Endgame 1: Basic knowledge for beginners

by ChessBase
6/20/2006 – The endgame often separates the wheat from the chaff. And a lot of games end with a surprising result because one side is lacking basic endgame technique. That can now change. With his new series of training DVDs the German GM and endgame expert Karsten Mueller offers every chess player the opportunity to build up excellent endgame knowledge from scratch. Review.

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Visually learning the endgame
Review by Bob Long

"If you feel your endgame expertise is seriously lacking, this is the DVD explanation/solution for you. If you have any low level books on the endgame you can throw all of them out because Karsten Müller covers everything:

Chapter 1: Mating with Q, with R, with the 2 Bishops. Cutting off the K is the basic procedure and watching out for stalemates.

The two sections on N+B mates are quite helpful. The first one shows the “W” maneuver, which, once set up, can deliver mate to the appropriate corner of the board, no matter which edge you have pushed the opposing K to.
In the second section, he shows you how to set up the “W” pattern from, essentially, a random placement of pieces on the board. This is worth restudying, over and over, even though GM Andy Soltis says this rarely occurs. On the other hand our GM says there have been a number of cases where GMs and other strong players were not able to deliver the “goods” within the 50-move rule. He wants you to practice against Fritz and/or your club buddies (Fritz is great for this, as well as other Fritz-like programs).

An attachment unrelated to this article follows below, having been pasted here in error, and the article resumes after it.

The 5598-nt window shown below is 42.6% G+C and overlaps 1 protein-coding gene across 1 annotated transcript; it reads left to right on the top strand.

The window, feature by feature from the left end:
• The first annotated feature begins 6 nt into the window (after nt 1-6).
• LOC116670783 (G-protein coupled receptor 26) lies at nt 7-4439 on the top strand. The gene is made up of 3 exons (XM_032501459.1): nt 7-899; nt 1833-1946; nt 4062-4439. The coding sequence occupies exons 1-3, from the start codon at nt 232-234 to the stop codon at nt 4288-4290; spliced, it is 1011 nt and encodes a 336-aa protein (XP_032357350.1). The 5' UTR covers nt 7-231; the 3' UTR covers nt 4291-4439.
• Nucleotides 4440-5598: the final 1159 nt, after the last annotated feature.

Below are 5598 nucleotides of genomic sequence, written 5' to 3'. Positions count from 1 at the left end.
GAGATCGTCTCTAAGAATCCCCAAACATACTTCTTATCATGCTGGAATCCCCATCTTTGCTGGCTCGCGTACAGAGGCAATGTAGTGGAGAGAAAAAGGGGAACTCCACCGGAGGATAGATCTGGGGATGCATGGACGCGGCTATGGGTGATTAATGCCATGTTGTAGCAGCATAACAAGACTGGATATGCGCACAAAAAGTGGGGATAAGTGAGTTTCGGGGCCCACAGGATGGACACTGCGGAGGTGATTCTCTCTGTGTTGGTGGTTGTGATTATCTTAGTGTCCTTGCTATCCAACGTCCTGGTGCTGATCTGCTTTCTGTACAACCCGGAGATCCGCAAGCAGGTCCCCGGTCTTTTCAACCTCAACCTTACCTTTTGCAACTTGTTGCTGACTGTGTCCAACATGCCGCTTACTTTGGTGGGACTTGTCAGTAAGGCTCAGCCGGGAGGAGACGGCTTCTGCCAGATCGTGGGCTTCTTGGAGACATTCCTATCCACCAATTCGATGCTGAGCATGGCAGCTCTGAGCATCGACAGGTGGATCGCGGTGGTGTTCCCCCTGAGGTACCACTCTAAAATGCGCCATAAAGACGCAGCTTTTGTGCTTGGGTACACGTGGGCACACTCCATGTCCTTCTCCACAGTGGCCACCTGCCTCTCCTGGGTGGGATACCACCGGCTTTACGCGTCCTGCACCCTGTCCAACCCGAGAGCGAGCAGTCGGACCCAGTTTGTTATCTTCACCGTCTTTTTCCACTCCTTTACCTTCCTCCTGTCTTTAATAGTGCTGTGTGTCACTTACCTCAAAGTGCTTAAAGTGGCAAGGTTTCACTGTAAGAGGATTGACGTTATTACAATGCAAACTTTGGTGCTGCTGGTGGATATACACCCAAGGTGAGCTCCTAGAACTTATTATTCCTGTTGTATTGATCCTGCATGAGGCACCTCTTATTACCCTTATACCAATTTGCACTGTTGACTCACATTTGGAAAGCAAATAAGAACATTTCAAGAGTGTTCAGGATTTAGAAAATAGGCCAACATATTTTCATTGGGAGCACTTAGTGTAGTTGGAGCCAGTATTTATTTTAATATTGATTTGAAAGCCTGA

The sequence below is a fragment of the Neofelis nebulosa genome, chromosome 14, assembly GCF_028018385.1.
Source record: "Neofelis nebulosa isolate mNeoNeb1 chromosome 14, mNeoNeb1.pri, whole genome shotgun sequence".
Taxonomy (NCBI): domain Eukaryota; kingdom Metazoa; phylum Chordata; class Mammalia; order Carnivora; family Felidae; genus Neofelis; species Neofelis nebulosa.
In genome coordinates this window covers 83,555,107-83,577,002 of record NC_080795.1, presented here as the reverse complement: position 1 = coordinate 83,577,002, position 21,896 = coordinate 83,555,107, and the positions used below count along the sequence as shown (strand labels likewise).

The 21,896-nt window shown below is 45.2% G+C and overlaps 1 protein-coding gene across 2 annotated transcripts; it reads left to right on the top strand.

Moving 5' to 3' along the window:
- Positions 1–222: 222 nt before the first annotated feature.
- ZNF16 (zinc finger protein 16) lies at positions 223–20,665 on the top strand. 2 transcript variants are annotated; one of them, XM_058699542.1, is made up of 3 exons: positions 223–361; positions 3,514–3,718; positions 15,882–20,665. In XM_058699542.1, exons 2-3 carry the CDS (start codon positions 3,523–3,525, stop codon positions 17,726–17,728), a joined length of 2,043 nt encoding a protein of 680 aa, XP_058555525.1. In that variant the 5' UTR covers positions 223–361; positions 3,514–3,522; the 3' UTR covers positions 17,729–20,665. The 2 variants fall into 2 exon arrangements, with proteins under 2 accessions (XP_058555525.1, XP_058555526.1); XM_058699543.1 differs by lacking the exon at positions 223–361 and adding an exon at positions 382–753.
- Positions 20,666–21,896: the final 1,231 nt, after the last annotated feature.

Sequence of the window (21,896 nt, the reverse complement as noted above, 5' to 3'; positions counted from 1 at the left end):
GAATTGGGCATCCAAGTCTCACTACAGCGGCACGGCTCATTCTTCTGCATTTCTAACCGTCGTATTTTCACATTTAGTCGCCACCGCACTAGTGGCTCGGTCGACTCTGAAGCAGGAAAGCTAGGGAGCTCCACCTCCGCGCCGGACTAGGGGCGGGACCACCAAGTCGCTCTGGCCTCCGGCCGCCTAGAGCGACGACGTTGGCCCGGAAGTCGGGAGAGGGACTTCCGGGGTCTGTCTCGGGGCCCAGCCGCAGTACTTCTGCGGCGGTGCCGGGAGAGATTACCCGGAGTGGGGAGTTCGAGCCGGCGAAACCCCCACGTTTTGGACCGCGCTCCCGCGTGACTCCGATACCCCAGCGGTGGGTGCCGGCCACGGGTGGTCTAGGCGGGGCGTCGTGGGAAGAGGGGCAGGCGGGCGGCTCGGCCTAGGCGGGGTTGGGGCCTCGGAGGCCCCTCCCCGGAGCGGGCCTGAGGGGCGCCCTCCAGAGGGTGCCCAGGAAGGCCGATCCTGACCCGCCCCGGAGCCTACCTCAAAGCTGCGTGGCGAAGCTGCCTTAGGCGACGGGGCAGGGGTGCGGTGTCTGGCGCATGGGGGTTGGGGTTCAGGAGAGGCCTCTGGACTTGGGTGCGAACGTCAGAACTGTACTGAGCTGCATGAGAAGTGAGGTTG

Chapter 2: Pawn Endings
Rule of the Square
, important for determining whether you can catch a pawn with your K.
K+P vs K. This is where the term “opposition” is defined.
K + RP vs. K. When it is drawn (often) and what is necessary to have a sure win.

Bodycheck. An important technique of lunging toward the enemy K to drive that K away from a key square to stop the queening of a pawn (in this example, an a-pawn).
Pawn vs. Pawn. When you can win the opposing pawn, and when, after you have done so, it is a win or a draw. This one bears watching simply because it can come up, and you have to do some pre-planning at the critical moments of taking the opposition.